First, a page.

When I was thirteen years old, I got a wrist radio for Christmas. It was probably the size of a coaster, and it had a strap on it for your wrist so you could listen to the radio. I just thought this was IT – the best thing EVER! And now refrigerators can place your milk order, your doorbell can talk to people, videos can guard your property from your iPad, athletic clothing can monitor your body’s vital signs, and you can turn on your coffeemaker from your phone… it’s the stuff of sci-fi back in the day. In fact, I used to be a Trekkie too, admiring their communicators, scanners, and replicators. Now, this technology is not only here but it’s commonly used. It’s a case of being back to the future, as it were…
Comparing where things used to be to where they are today – they’re changing in leaps of technology. And that is changing the competitive landscape for businesses today.
A LOT of Data Now
The Internet of Things (IoT), wearable technology, Augmented Reality (AR) and Virtual Reality (VR) are all game-changing technologies. Connected products are changing how we relate to and with each other, especially as a result of recent events in 2020. You may not think about it but there is more data than ever on just about anything imaginable.
In terms of business, there are nearly 8,000 potential martech applications available to support delivering value to customers – and that doesn’t consider any infrastructure or proprietary software. Responsible enterprise needs data to “talk” from one app to the next, so they need to be integrated into the IT environment or use APIs to facilitate and unify data exchange.
Beyond that, where does all this data get stored in a secure way? We have data catalogs, data warehouses, data lakes… and we have cloud technology too, with on-premise, public, and hybrid solutions.
What happens when these connected products go down? When Facebook and Instagram went down recently, people, communities, and companies came to a standstill. Even more, what happens when non-tech companies are buying tech companies to get in the game? And the big question – what happens when artificial intelligence can’t read your face when you want to buy a burger?
Competition Can Win Through Technology
In terms of technology companies that have an established product and market share, when competitors move in with new related technology, it means potentially losing market share. Why let someone else serve their customers when they can simply build an add-on to their existing technology?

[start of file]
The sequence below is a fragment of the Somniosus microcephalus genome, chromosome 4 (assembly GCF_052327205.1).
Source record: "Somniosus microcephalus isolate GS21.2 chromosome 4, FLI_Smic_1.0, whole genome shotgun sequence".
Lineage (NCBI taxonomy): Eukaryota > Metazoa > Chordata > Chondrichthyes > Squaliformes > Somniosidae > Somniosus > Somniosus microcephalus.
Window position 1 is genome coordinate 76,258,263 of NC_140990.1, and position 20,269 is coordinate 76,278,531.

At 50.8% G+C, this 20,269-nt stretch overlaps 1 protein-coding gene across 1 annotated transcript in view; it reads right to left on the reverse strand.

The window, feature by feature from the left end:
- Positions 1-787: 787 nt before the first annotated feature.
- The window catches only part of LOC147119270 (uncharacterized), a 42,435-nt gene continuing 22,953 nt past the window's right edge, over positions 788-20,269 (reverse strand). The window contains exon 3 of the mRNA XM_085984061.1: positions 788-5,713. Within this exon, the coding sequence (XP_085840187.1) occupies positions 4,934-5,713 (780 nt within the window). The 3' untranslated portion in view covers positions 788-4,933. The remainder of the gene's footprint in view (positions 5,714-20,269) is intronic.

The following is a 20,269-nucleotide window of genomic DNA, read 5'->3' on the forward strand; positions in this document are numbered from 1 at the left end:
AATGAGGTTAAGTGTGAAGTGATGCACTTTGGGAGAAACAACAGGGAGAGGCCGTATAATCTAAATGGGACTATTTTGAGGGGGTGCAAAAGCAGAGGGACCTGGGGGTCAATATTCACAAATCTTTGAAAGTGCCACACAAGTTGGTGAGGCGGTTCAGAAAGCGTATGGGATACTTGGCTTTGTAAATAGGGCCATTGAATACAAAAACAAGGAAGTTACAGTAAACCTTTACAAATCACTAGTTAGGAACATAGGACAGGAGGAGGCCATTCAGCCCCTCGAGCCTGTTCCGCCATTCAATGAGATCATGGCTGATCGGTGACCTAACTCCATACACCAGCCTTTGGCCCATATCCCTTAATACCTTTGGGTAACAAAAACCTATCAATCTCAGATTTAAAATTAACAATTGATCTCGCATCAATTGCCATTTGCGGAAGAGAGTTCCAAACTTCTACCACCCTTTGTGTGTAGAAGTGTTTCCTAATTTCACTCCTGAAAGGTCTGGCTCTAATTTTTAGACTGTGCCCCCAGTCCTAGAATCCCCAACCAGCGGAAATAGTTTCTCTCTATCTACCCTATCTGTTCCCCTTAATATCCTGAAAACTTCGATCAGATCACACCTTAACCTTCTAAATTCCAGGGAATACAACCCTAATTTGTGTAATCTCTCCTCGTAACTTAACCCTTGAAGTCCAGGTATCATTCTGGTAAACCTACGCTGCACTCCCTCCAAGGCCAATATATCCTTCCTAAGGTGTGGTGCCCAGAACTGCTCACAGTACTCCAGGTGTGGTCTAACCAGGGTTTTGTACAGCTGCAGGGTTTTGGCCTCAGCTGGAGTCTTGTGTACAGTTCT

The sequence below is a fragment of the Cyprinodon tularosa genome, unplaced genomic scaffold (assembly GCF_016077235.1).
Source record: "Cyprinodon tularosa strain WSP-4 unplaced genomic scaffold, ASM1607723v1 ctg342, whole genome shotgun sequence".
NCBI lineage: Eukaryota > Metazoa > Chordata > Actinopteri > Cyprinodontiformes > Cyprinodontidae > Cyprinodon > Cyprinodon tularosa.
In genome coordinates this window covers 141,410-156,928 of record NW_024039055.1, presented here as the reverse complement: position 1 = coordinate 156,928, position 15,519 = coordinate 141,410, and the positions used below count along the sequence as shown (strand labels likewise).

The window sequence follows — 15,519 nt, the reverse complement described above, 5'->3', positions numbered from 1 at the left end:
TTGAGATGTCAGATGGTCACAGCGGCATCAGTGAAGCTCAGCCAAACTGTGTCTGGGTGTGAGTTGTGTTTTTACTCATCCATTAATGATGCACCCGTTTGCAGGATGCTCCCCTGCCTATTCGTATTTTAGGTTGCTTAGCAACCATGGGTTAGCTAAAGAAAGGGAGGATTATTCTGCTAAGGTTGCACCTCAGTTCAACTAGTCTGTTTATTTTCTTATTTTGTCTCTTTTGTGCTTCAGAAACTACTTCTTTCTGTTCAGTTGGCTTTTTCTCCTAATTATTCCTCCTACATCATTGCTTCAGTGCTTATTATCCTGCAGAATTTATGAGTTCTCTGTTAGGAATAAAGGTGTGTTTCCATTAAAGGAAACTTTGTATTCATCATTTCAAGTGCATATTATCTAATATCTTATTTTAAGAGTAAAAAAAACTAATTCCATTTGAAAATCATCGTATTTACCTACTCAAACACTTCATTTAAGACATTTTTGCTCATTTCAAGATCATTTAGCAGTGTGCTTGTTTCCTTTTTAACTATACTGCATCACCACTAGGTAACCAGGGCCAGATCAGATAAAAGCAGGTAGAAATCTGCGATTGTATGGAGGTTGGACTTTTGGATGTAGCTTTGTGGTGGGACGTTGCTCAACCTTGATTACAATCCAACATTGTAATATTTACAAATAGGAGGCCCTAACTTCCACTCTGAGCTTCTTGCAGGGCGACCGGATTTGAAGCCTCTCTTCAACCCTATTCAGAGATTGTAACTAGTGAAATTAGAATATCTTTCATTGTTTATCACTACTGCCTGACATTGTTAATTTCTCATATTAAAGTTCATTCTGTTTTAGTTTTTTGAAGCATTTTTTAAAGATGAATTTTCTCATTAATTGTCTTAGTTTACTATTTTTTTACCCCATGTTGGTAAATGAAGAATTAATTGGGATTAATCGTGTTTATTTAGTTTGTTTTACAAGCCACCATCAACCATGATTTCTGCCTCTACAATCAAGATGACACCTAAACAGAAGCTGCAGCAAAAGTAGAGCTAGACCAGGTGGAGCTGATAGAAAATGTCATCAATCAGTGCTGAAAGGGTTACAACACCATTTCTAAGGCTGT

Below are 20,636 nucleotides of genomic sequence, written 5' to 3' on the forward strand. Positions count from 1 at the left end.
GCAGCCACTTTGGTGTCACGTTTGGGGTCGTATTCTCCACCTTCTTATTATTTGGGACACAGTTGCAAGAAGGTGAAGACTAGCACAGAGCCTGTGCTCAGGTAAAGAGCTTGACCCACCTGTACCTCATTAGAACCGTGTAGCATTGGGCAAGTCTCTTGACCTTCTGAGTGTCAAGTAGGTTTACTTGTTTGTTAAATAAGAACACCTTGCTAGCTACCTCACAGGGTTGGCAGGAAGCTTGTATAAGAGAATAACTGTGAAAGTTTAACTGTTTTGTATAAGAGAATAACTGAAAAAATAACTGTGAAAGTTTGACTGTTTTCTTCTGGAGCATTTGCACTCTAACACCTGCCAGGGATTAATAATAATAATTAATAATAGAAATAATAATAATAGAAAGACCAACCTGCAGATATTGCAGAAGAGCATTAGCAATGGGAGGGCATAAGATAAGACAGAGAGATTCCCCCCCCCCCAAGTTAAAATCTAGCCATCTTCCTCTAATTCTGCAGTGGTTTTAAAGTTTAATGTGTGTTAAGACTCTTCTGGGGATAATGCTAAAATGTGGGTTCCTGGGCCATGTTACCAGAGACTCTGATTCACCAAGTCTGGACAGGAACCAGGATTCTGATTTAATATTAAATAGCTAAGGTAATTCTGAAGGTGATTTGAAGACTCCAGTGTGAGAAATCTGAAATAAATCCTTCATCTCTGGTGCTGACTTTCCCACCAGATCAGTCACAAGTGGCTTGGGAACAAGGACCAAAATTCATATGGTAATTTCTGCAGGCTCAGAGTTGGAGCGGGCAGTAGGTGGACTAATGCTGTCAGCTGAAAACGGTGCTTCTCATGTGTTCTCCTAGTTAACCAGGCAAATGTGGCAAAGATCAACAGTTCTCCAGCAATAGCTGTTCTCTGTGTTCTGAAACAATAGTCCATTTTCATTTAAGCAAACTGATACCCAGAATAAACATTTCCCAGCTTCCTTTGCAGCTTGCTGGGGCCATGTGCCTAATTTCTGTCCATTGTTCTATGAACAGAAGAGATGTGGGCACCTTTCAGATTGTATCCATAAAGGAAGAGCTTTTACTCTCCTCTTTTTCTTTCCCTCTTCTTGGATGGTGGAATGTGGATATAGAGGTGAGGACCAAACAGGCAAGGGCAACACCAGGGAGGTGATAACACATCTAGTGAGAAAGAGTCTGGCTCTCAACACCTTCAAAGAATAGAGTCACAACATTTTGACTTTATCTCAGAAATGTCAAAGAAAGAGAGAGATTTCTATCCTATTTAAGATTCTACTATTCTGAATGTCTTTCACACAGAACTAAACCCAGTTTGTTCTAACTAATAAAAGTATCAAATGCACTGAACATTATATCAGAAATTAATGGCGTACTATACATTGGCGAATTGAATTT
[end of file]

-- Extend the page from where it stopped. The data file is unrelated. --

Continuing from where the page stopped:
Some might call it opportunistic (like search engine company Google building driverless cars), others might say it’s Franken-tech (like folding phones), while others deem it futuristic (like Apple’s new Macbook using only dongles to connect). But the reality is many companies are opting to ‘bolt-on’ new products to their existing product infrastructure so their offering is more comprehensive and attractive for the solutions their existing customers would otherwise look for elsewhere.
A quick sidebar: despite all the fancy stuff technology can bring, we can’t lose sight of making sure the basics are covered. Make sure your data is clean, your security protocols are tight, your IT infrastructure is stable… you know the drill.
What’s the downside of having more robust, streamlined technology ecosystems? Monopolies could form (not that we don’t already see that). Companies could get locked into working with just one provider. Customers will tolerate sub-par solutions simply to stay within the ecosphere of their chosen provider, amongst other things.
What’s the upside of connected products in terms of competition? It keeps us all sharper, seeking and innovating and honing superior solutions. Technologists need to keep an eye on the horizon to see emerging trends and possibilities, then twist and apply them to their industry. In other words, do what makes the economy work – deliver ever-increasing value with efficiency, can-do attitude and courage in pushing the envelope.
Connected devices literally mean we’re all in this together, despite a little healthy competition. As both a consumer and a leader of a technology company, I welcome that kind of connection.
This post was originally published here.